Just in April, he came home and as the evening progressed it was clear that his irritability was increasing. He refused to talk about what was bothering him until I pressed and the boy visibly unraveled. He was inconsolable and his source of irritation was directed at F. and G. and their cronies. F. had told him that day that if he "died, I hope no one goes to your funeral" and "If you were missing, there wouldn't be a search party." Alex also talked on and on about how everyone, including teachers and the principal, hates him at school. He knew he wasn't going to survive at the Catholic high school we had just registered him for. The kids there hated him as well, and that was evidenced by the kids on the track team he was part of. He had clearly lost all objectivity because I knew this just was not the case. He was doing well in every aspect of his life outside of school. All adults who come into contact with him tell me how polite and well-rounded he his. He is frequently requested to serve at special Masses at our parish, his Scoutmaster has great respect for him and he will soon be elected to the national honor society for Boy Scouts, the Order of the Arrow. Even the receptionist at the orthodontist office commented that Alex was so pleasant and how we must be so proud of him. We had never once received any comment from any teacher or the principal about Alex misbehaving in school. At this point the puzzle was coming together, but a major piece was yet to be assembled. Mrs. D was yet to be revealed as the real class bully.

Part Two

The full picture came into clear view just last week. Mr. E had a conversation that day with the entire eighth grade class due to the clique of girls saying unkind things about others and then lying about it, and the boy with Asperger's, J, had lost his temper earlier in the week and called a girl names. He had also thrown a racial slur another child. Mr. E had hoped to finally air all of the grievances, have apologies made, and encourage the students to finish out the year on a positive note. Instead, the girl who had reported a racial slur being said to her refused to confront the boy about the situation. She decided to accuse Alex of repeatedly saying her name in art class and being disruptive. No one else corroborated her story, yet the childish accusation stood. When the principal further pressed her to share the anticipated story, she went after Alex once again. This time, she reported that in a class Alex asked her if there was a problem because she hadn't spoken to him since they worked on a project at her house over Easter vacation (he did indeed ask her the question and I am proud that he did). What never emerged was the true reason behind the meeting in the first place and it was much more convenient to throw Alex under the bus no matter how petty and silly it was. After everyone who wanted to speak had had their say, Mr. E asked if everyone felt better. Alex was the only one who did not raise his hand. When Mrs. D asked why he felt the way he did, he hesitantly commented that he knew it wasn't over. Mr. E could see that Alex was visibly upset and called him down to the office later in the day to 'reassure' him and thank him for being a friend to J who was clearly an outcast in the class.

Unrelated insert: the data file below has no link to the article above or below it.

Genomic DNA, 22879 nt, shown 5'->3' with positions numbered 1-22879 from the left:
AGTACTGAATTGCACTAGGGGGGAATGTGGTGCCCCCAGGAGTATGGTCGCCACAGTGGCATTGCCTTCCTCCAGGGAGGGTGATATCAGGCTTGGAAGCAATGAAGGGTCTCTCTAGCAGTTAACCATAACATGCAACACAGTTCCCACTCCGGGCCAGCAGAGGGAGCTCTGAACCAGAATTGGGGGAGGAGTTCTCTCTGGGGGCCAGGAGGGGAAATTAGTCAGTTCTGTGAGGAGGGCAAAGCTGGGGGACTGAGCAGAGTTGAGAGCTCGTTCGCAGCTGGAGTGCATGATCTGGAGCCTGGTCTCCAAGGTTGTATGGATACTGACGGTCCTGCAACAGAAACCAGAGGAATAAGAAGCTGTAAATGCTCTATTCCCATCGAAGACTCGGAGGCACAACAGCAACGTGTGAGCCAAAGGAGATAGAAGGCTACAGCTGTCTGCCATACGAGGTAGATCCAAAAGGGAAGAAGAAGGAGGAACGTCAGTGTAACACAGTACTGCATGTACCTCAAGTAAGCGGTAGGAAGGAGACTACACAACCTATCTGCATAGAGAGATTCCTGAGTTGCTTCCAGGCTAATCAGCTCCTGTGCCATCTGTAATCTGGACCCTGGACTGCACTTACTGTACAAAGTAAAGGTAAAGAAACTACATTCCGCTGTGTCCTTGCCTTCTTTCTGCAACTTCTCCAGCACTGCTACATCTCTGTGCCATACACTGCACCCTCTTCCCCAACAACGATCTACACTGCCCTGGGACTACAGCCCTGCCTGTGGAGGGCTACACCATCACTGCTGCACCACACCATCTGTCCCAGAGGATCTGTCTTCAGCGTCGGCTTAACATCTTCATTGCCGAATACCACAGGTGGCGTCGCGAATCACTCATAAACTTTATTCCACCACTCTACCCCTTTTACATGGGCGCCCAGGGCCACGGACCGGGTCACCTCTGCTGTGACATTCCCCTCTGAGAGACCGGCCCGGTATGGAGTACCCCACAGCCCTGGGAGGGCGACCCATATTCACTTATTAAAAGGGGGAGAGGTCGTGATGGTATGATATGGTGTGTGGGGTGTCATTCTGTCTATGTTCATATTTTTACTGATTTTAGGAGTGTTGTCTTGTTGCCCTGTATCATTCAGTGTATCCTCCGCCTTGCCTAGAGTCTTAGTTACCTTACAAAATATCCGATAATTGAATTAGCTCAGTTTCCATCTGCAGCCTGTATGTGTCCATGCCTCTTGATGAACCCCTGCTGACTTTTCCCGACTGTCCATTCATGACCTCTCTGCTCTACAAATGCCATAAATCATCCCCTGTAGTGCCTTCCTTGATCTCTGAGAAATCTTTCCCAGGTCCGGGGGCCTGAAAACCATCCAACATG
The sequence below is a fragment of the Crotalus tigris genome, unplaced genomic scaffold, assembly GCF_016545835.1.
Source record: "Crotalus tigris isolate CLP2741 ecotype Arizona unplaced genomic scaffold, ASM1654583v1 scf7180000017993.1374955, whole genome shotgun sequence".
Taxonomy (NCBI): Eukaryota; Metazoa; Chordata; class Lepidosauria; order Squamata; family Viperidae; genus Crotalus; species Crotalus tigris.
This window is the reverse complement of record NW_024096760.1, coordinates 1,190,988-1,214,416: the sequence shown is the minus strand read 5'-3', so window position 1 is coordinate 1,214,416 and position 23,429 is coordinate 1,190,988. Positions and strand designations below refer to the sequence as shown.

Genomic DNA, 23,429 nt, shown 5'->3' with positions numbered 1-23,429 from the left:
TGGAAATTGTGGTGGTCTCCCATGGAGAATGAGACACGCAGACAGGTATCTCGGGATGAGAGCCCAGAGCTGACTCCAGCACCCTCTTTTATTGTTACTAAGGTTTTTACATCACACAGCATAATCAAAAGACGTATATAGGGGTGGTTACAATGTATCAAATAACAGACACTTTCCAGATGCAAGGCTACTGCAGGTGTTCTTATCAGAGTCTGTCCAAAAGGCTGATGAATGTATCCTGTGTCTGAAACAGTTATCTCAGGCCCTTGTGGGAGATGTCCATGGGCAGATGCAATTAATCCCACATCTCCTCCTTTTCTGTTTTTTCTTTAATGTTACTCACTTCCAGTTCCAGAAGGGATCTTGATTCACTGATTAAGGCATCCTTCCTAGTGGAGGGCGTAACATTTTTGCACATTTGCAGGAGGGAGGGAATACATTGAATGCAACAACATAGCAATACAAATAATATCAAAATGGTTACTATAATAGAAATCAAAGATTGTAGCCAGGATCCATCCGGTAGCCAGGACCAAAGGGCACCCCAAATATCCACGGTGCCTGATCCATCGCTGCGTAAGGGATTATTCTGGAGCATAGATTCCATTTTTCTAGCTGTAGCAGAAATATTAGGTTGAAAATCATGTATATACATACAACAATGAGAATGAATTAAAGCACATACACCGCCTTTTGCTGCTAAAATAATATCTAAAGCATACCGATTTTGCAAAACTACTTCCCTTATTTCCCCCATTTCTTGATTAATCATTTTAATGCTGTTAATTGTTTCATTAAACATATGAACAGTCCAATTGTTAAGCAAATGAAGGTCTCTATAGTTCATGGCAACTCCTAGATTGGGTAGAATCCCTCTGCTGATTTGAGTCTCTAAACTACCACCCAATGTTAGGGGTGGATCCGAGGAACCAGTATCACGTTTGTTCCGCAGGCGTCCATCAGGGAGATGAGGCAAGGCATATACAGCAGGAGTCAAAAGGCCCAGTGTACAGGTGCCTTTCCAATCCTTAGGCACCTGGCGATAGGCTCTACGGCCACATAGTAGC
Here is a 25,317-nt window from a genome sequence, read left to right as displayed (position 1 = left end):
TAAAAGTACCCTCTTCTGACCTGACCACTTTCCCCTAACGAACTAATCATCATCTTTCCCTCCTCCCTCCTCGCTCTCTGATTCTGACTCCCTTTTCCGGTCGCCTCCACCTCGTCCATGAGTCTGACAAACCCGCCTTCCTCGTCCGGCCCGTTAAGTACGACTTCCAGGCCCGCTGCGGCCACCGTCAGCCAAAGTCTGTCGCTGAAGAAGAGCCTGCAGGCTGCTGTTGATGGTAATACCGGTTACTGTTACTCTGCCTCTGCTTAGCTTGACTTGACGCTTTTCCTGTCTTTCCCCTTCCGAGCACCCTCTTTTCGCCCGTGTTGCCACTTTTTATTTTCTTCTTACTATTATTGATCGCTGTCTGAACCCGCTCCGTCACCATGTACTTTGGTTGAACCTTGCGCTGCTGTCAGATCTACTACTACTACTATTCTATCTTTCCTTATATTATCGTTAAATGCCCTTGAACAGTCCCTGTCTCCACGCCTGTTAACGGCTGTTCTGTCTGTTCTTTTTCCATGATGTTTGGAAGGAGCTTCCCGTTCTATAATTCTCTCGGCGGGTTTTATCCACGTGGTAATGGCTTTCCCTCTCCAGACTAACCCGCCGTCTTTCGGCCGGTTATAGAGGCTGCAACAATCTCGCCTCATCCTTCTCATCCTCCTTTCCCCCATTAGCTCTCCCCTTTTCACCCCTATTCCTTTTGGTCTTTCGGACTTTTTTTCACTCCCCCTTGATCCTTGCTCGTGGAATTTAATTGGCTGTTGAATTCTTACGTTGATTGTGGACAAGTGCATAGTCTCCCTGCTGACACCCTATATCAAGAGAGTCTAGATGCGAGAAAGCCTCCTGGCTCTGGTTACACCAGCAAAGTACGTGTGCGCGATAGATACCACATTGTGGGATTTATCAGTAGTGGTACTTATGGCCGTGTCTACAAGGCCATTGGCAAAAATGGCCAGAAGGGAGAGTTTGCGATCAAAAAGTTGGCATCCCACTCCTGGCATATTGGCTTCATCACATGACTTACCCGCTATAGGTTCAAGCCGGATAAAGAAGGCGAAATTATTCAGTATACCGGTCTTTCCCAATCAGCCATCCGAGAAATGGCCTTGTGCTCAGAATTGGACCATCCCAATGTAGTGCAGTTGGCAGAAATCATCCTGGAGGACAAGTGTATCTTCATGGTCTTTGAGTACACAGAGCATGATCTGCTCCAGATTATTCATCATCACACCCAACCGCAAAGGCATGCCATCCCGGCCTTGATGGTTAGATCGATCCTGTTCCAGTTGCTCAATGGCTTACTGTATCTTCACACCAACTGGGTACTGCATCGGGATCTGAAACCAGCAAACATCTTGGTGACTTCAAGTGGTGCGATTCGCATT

Mr. E and I had spoken at length back in April and until this past week, Alex had made progress in regard to class relations. He was beginning to see that the girls, primarily F and G, were the ones with a problem; not him. He would still comment about his concerns about not doing well at the high school and even mentioned that it might be better to go to the local public high school. After the class meeting with the principal, Alex felt he was once again brought to his knees because the finger was being pointed solely at him. I exploded in an e-mail fired off to the principal. Mr. E responded that he was shocked by my tone. Alex was indeed a very good kid, etc. I told him what I thought about encouraging tattling for such crimes as not taking notes, repeating something because someone asks, etc. He was offended by the truth about encouraging snitching, so we agree to disagree. I finished my note to him saying that if one more incident of public humiliation were to take place, he could expect to have Alex's locker emptied and I would be at the office to pick up a packet of school work for the remainder of the year. The very next day, "hell on earth" hit Alex.

I received a phone call from the school secretary (the principal was at an out of town meeting all day) at 2:34 (dismissal is at 3:00). First, she assured me that Alex was fine, and she was calling to let me know that Alex had been in In-School Suspension all day. She apologized profusely because I had not been notified earlier. She had assumed the teacher would have called me. Trying to clarify what she was saying, I repeated just about every word she had said back to her. I was stunned. I asked what he did. Her response was that he didn't do anything. She mentioned something about a picture that J drew and he had blamed Alex. I don't recall all of what I said to her, but it did involve something about the teacher, the principal, and that Alex would not ride the bus home. I was going to pick him up. After I hung up, I realized the absurdity of my being able to pick the kid up because I found words flying out of my mouth I haven't used since I was in college. I am not a violent person, but I was so angry that I knew whatever would happen with my presence at school that afternoon would result in a largely regrettable situation. I called my husband and briefly describing the situation, asked that he leave work to pick our son up at school.